EXPLORING ANY ethnic cuisine can be intimidating. There are challenges surrounding language, pronunciation, etiquette, and new, interesting flavors. Taking an expedition into the flavors of another culture can sometimes lead to disaster. At best, you'll find a new favorite dish; at worst, you'll be forever haunted by textures and tastes for which you were completely unprepared.
While sushi is arguably the most popular subset of Japanese cuisine among Americans, the island has produced myriad unique dishes (and taken the dishes of other cultures and made them indelibly their own). So how does a sushi lover transition from California rolls to fish kasuzuke (fish pickled in the leftovers of sake production, or lees)? Simple: Find a guide.
Writer and NPR contributor Andy Raskin lost his gallbladder after conquering a legendary, intensely fatty bowl of ramen at a tiny Tokyo restaurant called Ramen Jiro (a brief escapade he chronicles in his funny and brutally honest memoir The Ramen King and I). That's who you want for a guide. A survivor.
Sitting in the VIP lounge at Wordstock, the oxygen bar bubbling away behind him, Raskin explained that in Japan there is much more specificity when it comes to dining out. "There's tempura restaurants where the guy's a total expert on tempura. That's all they do, and it's all been passed down." Ramen Jiro? Only ramen.
But in America, Raskin notes, Japanese restaurants have much more of a mixture of foods. That makes it particularly easy to use sushi as a kind of gateway drug.
Raskin suggests that the curious start out by looking beyond nigiri and maki rolls. "A lot of sushi restaurants have a lot of cooked dishes on the menu," he says. "Try some of the appetizers that often in Japan you'd never find in a sushi restaurant."
In particular, he enjoys buta kakuni—pork belly that has been simmered for a long time until it's incredibly soft—also, the aforementioned fish kazuke, which is often grilled, resulting in what Raskin characterizes as an "incredible, sort of slightly sake-ish, slightly sweet flavor."
More familiar to the American palate, Raskin suggests, will be yakitori dishes, a term that refers specifically to skewered grilled chicken, but is used to encompass any manner of skewered, grilled meats.
"There's so many variations," Raskin says. "The typical yakitori is chicken and scallions, but then there are pork ones, bacon ones, asparagus, all the vegetables, meatball ones... some restaurants get very creative."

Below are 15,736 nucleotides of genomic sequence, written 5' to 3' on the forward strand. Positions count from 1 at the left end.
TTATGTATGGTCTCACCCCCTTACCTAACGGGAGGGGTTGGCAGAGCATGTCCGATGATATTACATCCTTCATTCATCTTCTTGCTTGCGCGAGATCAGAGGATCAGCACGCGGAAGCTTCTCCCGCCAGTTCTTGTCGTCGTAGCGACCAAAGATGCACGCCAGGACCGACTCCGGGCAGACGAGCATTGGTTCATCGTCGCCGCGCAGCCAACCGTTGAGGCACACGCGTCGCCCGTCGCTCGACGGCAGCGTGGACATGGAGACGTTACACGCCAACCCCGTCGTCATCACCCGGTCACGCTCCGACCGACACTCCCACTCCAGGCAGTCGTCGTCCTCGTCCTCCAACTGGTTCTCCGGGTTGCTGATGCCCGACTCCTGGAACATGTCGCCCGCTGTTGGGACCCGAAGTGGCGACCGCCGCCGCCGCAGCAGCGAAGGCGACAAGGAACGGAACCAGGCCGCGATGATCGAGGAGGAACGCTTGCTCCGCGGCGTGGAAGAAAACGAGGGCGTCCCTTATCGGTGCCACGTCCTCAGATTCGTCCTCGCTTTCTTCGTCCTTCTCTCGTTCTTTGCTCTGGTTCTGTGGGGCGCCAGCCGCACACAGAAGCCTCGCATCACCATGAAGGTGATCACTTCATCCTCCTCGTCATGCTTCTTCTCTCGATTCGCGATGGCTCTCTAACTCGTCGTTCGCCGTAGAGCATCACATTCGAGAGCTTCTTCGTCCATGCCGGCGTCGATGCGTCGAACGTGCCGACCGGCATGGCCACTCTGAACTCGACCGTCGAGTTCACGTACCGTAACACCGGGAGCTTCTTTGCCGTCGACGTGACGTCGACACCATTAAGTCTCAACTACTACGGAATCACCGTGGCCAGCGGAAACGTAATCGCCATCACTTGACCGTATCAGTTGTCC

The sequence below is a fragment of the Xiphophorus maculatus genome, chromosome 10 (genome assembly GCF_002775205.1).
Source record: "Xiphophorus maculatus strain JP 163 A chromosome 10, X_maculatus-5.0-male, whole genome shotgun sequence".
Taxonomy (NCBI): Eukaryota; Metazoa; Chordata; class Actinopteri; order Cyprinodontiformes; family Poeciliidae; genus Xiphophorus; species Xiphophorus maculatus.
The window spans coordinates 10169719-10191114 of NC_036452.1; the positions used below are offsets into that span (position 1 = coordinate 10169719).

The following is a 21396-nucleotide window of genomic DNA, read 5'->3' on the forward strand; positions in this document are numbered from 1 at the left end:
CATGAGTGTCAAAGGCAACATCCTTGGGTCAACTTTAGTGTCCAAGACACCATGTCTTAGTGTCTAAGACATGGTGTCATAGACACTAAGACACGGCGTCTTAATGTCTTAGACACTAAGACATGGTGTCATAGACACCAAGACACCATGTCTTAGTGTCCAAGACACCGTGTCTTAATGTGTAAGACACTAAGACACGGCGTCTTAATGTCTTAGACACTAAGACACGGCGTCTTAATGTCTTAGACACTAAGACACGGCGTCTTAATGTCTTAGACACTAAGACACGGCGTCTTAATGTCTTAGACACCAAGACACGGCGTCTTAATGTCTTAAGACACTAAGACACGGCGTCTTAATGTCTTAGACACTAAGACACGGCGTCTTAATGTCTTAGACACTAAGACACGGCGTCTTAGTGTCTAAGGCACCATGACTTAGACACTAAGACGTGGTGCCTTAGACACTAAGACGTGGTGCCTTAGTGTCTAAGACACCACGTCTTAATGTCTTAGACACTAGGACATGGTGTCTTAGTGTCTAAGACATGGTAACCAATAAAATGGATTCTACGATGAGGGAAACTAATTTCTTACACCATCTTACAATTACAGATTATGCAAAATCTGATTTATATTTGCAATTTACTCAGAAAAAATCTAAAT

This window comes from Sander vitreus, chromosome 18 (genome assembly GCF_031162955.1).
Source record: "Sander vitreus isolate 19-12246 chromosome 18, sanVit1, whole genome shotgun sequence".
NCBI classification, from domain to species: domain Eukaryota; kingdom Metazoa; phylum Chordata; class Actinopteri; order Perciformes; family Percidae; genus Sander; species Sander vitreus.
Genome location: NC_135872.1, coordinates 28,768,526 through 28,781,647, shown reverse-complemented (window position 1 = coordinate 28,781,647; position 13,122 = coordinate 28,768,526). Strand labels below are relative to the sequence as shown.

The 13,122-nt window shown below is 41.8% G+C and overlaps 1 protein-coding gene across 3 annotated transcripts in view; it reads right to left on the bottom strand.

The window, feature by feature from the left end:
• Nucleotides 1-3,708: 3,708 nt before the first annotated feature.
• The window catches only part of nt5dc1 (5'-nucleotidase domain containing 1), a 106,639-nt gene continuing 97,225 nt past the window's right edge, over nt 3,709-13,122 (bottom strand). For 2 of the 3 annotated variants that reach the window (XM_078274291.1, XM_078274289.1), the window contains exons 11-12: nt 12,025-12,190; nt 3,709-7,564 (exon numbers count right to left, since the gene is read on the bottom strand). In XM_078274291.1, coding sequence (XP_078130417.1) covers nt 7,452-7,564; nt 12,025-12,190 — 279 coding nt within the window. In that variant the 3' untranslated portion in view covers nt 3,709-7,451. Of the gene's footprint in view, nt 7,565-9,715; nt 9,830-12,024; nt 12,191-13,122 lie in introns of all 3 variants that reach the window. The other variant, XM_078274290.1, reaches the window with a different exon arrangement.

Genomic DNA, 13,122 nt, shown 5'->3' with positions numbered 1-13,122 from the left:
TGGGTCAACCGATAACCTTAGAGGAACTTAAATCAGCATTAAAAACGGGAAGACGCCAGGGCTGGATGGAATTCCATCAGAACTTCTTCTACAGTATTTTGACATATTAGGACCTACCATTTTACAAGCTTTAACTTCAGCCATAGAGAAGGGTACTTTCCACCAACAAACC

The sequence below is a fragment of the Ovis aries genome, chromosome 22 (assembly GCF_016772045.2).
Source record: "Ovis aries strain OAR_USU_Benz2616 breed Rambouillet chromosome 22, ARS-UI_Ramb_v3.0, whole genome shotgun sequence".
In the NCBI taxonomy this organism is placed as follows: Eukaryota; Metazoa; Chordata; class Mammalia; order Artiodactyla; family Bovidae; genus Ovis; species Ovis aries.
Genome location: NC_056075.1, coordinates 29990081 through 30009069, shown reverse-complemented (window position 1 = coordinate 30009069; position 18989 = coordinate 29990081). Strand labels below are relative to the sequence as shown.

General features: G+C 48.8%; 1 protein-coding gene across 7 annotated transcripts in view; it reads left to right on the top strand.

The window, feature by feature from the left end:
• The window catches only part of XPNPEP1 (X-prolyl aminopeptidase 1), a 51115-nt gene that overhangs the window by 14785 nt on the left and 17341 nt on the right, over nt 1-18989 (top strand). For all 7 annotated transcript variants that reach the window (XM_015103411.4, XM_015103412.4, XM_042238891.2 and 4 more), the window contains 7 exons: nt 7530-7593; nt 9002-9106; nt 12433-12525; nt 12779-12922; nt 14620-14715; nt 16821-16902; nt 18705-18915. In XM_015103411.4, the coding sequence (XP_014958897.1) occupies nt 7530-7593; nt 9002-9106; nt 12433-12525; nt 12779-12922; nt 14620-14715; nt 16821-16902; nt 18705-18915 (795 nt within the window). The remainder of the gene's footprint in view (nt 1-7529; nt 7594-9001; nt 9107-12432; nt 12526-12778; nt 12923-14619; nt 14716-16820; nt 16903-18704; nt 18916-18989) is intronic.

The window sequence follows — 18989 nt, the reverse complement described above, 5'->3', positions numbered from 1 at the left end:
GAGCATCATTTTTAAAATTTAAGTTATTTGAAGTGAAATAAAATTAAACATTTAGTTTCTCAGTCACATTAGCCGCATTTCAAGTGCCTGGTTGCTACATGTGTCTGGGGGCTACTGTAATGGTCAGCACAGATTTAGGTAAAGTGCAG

Of course there's also ramen. Unlike instant ramen (whose creator Momofuku Ando inspired Raskin's book), Raskin likens the real stuff to pizza, whose devotees argue the merits of its individual ingredients, like crust, sauce, and toppings. For ramen the magic lies in broth, noodles, and, well, toppings.
Raskin believes good ramen hinges on broth. "My favorite kind of ramen broth is tonkotsu," he says, explaining that it's made from pig bones that have been boiled until the collagen is extracted, making the broth slightly gelatinous. "Usually it has slices of pork on top, and menma—which are slices of marinated bamboo—and yuzu [a Japanese citrus fruit] shavings that cut the broth."
As you immerse yourself in Japanese food, your palate will likely become more adventurous. The now well-versed Raskin craves shiokara. "It's squid fermented in its own gut sack," he explains. "It is fantastic."
Go Eat Here:
Yuzu, 4130 SW 117th, Beaverton, 350-1801 Yuzu is a great little place to get good ramen, sushi, and sashimi for cheap. It's a small dive and packed with regulars, so those in the know should get reservations. Bonus: Yuzu is near Uwajimaya, the area's best Asian grocery store. DAVE BOW
Biwa, 215 SE 9th, 239-8830 Biwa has a nice selection of no-frills, high-quality Japanese cuisine, including delicious vegan and vegetarian alternatives for many of their dishes. The atmosphere is slick and simple, and the noodles are made in house. DB
Tanuki, 413 NW 21st, 241-7667 Tanuki is the rare Japanese bar that offers much more than raw fish and rice. With pork belly, oysters, fresh kimchee, and cheap, cheap sake, it's like walking into a Tokyo corner bar. Just replace the salary men with Portland's young and hip. DB
Yakuza Lounge, 5411 NE 30th, 450-0893 Treat yourself like a high-level Japanese gangster and get some Kobe beef or lamb tsukune at Yakuza. Just go easy on their famous seasonal produce before ordering hits and starting a gang war you'll regret. DB
Bamboo Sushi, 310 SE 28th, 232-5335 The food quality is great, but the real thing that makes Bamboo headline worthy is their status as the first US sushi restaurant to be certified sustainable by the Marine Stewardship Council. Love fish, but hate unscrupulous fishing? This is your place. DB